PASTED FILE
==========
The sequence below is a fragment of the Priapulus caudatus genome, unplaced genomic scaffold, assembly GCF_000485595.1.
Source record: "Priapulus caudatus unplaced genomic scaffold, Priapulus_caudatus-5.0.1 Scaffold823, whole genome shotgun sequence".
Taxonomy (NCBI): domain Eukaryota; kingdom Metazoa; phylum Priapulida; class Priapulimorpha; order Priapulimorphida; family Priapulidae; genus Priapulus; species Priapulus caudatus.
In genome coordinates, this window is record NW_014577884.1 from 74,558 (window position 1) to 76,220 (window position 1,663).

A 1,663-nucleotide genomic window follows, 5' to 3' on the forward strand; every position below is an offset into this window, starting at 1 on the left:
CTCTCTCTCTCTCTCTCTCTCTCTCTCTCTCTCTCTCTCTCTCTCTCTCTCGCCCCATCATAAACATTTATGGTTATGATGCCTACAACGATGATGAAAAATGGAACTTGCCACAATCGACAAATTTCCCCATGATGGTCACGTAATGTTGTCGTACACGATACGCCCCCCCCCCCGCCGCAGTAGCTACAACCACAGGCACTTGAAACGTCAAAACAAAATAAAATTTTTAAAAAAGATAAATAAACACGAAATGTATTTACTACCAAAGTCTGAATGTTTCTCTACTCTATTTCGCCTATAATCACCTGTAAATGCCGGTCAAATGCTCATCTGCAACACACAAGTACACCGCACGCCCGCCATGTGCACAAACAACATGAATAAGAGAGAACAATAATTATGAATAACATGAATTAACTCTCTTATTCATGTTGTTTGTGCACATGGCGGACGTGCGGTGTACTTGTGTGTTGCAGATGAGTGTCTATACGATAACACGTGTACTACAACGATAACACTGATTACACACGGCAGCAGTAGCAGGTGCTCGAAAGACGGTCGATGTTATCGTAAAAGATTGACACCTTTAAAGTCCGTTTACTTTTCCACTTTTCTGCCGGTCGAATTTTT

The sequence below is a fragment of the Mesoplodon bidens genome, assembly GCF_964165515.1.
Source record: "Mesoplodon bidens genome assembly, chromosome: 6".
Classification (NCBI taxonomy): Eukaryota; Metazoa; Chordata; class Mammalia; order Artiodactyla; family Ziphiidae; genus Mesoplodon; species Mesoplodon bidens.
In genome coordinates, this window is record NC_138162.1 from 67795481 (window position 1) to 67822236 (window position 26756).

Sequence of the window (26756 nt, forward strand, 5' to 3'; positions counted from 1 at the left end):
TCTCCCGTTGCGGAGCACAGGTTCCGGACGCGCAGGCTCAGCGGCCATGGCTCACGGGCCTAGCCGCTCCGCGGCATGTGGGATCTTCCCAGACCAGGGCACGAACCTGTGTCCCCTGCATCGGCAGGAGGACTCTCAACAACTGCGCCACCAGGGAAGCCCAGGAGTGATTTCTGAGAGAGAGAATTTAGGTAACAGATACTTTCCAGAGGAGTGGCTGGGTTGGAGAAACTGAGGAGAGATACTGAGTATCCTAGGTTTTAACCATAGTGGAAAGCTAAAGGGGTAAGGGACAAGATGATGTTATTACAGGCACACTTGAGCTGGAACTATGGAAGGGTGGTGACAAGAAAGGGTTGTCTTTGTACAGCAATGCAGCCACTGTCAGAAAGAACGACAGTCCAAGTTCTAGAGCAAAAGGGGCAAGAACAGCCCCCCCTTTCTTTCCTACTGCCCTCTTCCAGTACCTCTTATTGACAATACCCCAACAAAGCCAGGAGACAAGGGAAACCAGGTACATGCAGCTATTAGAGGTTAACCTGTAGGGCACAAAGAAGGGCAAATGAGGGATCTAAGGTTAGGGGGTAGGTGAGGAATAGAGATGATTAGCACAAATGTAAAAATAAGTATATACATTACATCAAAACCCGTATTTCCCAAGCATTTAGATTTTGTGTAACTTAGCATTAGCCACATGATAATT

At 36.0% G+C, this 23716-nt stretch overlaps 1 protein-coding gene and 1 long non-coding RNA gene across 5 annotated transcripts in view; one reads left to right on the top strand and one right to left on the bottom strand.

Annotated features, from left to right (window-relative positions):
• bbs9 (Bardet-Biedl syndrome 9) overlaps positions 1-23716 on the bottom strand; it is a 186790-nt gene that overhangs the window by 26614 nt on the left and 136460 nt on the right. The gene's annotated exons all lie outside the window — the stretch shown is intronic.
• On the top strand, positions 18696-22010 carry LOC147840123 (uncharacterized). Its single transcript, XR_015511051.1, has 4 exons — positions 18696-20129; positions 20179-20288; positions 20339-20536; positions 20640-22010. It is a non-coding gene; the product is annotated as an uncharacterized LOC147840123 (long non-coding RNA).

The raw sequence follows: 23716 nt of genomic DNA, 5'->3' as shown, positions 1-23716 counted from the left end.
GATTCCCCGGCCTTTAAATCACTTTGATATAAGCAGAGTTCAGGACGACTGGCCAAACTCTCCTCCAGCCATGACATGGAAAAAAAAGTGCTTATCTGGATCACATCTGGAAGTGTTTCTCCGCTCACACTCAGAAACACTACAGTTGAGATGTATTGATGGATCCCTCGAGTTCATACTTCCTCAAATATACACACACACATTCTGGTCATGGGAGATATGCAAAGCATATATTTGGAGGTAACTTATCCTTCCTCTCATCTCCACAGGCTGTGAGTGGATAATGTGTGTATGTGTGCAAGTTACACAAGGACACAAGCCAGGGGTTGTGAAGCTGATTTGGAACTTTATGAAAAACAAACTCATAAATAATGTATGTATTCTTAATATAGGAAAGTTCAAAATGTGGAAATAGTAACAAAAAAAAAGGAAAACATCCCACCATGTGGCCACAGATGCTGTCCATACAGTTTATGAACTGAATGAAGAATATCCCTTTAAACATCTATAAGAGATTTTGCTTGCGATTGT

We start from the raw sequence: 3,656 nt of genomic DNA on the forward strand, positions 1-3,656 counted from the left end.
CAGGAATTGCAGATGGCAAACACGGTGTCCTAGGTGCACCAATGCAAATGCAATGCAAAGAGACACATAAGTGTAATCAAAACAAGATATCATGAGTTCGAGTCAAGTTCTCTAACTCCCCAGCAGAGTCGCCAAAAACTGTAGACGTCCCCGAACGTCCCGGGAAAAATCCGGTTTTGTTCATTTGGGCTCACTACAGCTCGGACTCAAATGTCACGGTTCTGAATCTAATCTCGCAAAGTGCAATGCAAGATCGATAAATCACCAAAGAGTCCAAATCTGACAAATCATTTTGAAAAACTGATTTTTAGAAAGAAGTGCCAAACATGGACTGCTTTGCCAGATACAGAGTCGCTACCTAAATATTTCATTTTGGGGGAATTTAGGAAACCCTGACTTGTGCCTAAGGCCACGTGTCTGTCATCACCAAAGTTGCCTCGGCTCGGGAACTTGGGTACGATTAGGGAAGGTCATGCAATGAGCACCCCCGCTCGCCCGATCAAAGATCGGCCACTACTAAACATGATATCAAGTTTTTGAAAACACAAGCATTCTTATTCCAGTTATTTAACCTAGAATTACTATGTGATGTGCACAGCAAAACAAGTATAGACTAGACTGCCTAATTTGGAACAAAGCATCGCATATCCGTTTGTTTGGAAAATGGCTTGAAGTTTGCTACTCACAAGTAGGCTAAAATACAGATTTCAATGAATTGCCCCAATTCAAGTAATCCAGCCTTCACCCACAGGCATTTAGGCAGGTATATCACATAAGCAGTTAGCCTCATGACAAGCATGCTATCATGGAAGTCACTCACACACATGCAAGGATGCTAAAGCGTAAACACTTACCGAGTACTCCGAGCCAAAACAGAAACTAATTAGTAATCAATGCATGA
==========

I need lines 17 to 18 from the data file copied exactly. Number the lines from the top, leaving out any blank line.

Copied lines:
The raw sequence follows: 23716 nt of genomic DNA, 5'->3' as shown, positions 1-23716 counted from the left end.
GATTCCCCGGCCTTTAAATCACTTTGATATAAGCAGAGTTCAGGACGACTGGCCAAACTCTCCTCCAGCCATGACATGGAAAAAAAAGTGCTTATCTGGATCACATCTGGAAGTGTTTCTCCGCTCACACTCAGAAACACTACAGTTGAGATGTATTGATGGATCCCTCGAGTTCATACTTCCTCAAATATACACACACACATTCTGGTCATGGGAGATATGCAAAGCATATATTTGGAGGTAACTTATCCTTCCTCTCATCTCCACAGGCTGTGAGTGGATAATGTGTGTATGTGTGCAAGTTACACAAGGACACAAGCCAGGGGTTGTGAAGCTGATTTGGAACTTTATGAAAAACAAACTCATAAATAATGTATGTATTCTTAATATAGGAAAGTTCAAAATGTGGAAATAGTAACAAAAAAAAAGGAAAACATCCCACCATGTGGCCACAGATGCTGTCCATACAGTTTATGAACTGAATGAAGAATATCCCTTTAAACATCTATAAGAGATTTTGCTTGCGATTGT